That all said, I did agree, more or less, with your ultimate formulation in that last comment.

Tommaso Sciortino said...

"I'm glad that you guys are all in such agreement with me on this point as to ridicule me for it, but look, here's what I was responding to with that argument."

People can disagree with you without it amounting to ridicule. I thought my comment was pretty measured and clear. If you think I'm not being honest when I say that the US should be more engaged with the world, say so.

Aaron said...

In other news, Aaron claims puppies are cute, and other inarguable statements.

I was responding more to this than to your comment, Tom.

And, rereading your comment, I probably should be clear: no, I don't think that most anti-war sentiment is born from isolationism or a sense of sticking heads in sand (and I'd challenge you to find a case where I reduced the left en masse to either of these beliefs). In fact, if there's a single, simple -ism that I think that anti-war people tend to indulge in, it's pacifism: a separate animal that possesses indulgences all its own; for more on this, see Orwell's "Notes on Nationalism" or the last few pages of "Lear, Tolstoy and the Fool".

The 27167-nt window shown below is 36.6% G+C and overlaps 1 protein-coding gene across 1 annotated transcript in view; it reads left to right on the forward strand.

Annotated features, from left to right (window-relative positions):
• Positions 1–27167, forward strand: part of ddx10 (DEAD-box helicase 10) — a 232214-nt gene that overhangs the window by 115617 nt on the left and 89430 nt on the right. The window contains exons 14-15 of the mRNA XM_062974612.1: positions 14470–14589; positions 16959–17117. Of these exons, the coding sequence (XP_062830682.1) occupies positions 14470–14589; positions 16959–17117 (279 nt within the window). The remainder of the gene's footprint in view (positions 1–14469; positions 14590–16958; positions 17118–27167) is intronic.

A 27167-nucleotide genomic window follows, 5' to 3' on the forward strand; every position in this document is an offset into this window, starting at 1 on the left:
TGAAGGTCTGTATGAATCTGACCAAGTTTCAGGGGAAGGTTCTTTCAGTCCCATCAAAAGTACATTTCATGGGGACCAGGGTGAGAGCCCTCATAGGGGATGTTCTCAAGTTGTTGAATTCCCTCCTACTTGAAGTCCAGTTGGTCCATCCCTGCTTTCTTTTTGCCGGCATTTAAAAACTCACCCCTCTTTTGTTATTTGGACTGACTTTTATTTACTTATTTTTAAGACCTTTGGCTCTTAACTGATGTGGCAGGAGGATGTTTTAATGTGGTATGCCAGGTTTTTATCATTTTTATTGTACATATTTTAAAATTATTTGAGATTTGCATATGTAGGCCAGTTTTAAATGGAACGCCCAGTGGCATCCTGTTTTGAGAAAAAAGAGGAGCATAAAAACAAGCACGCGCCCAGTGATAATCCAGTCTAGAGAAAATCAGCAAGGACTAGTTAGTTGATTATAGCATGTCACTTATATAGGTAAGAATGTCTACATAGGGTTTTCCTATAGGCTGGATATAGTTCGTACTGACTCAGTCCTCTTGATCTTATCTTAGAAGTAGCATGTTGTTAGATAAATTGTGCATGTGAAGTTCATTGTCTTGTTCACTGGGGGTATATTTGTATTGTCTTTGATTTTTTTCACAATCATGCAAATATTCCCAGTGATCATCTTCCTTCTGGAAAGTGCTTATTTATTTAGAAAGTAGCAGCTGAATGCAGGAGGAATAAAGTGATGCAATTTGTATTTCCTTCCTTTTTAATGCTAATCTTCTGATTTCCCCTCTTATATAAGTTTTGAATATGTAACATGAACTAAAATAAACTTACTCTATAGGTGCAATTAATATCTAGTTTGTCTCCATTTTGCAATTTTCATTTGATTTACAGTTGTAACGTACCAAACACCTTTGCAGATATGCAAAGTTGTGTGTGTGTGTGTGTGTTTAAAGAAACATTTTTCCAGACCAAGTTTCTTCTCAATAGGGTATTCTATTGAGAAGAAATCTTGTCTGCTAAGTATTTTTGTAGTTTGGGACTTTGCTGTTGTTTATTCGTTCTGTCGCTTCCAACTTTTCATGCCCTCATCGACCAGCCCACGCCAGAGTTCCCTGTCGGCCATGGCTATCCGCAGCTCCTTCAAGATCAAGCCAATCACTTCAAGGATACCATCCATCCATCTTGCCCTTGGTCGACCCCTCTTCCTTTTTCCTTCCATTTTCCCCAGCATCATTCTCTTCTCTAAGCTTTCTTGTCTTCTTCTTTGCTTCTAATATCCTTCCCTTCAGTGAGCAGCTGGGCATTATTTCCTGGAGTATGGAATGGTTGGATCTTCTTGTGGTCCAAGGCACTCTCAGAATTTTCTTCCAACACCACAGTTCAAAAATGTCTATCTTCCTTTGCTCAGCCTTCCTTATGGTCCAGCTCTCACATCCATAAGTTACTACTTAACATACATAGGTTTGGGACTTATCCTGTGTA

Tommaso Sciortino said...

I didn't read much "ridicule" in rebecca's comment but I suppose it might look different if it was directed at me.

The only umbrage I might take is the "But" in the sentence. I don't see any other reason to put it there besides a desire to imply that others disagree. Word choice is important.

To take an extreme example, you'd be kind of put-off as well if in response to something you said, I wrote:

"No, I agree with that. But while I think we should be engaged with the world, I don't think it's ok to start wars with a people just becuase they have a different religion than you."

You're comment wouldn't be nearly as insulting as this fictitous one above - even given the worst reading. I just chose an extreme example to make a point.

Again, I'm not saying that you defintly were implying anything with your stray "but". I'm just saying that it could be very confusing and we should watch out for that in the future.

Aaron said...

Yes, I'm sure that you would have felt differently if the remark had been directed at you. I actually smirked at it, but it was designed to make me look ridiculous.

And not to sound patronizing, but the word "but" can sometimes be used to introduce a somewhat-unrelated thought into a paragraph. But of course you understand this point, so I won't belabor it.